HIMALAYAN NEWS SERVICE
KATHMANDU: Twenty women members of the dissolved Constituent Assembly who represented various political parties in the body today deplored political parties’ tendency to protect the perpetrators of domestic violence.
Ex-lawmaker Kiran Yadav of the Nepali Congress said she kept receiving calls from her district to secure the release of alleged rapists but she rejected them outrightly.
“We women leaders should resolve that we will never help those who are involved in committing a crime against women,” Yadav told a gathering of women politicians organised by Third Alliance, a human rights organisation, on the problems of political protection of the perpetrators of domestic violence.
She said Madhesi women were least aware of their rights, and therefore, they worst sufferers of domestic violence.
Similarly, Malamati Devi Rana Tharu of Federal Sadbhawana Party said circumstantial evidences suggested that Urmila Rana Tharu who worked as a housemaid at Prakash Bishta’s house in Kailali district was raped and killed, but the police first refused to register an FIR and when they did, they refused to arrest the suspected criminal(s).
Likewise, Bidhya Chapagain, National Legal Advisor, International Commission of Jurists said her organisation found during a study of 12 VDCs in four districts that in most of the cases domestic violence the police first denied to register an FIR and in some other cases, the police, worked under the influence of power wielders and politicians to force the victims withdraw their cases.
On her part, Asha Kumari Sardar of Madhesi Janadhikar Forum-Democratic said patriarchal values and under representation of women in politics and other organs of the state were the major causes behind increased incidences of political protection of the perpetrators of domestic violence.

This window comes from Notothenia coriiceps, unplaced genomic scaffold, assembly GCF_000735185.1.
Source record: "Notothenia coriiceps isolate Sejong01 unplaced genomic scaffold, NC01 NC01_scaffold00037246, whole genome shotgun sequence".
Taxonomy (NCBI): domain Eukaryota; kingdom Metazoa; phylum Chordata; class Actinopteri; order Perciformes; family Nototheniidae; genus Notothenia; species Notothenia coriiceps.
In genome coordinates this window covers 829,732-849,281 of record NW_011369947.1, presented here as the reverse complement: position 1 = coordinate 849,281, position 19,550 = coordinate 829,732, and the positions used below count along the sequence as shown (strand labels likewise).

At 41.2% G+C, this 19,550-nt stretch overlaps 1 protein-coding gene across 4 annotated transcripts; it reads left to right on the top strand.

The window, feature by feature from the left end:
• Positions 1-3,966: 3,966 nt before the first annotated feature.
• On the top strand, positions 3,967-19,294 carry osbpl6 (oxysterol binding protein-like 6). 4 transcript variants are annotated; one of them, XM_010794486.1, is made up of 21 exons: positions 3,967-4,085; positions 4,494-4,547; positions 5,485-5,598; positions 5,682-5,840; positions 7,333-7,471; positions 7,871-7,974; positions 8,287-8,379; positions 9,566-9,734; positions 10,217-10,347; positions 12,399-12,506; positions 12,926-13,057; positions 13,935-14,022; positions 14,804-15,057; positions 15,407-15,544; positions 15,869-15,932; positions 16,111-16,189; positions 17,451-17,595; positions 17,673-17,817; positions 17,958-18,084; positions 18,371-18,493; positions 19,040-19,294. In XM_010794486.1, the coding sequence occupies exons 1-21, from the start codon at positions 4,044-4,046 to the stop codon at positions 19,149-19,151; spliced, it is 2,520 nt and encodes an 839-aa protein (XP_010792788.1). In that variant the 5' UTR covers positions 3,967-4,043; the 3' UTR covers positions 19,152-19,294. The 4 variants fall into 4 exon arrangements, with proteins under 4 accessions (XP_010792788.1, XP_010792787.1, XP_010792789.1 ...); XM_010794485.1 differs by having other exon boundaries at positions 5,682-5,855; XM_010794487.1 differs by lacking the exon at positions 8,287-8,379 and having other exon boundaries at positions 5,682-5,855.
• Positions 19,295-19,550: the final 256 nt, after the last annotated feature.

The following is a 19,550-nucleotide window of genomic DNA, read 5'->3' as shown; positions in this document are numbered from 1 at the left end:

Some other speakers said women leaders need to put a united front to act against political patronage of criminals, to expand the network of women groups throughout the country and widen the scope of advocacy programmes across Madhes.
Advocate Dipendra Jha, chairman of Third Alliance said the women leaders need to rise above the party lines to defend the rights of their sisters.
Founding chairman of Third Alliance Ravi Thakur said government should recruit enough number of women in law enforcement agencies and Chief District Administration in order to defend the rights of the victims of domestic violence.
“Madhesi women cannot narrate their sufferings to a doctor. How can they narrate the story of her assault to police?” he questioned. Thakur said women leaders, rights activities need to mount pressure against the Women Commission and Human Rights Commission to protect the rights of women.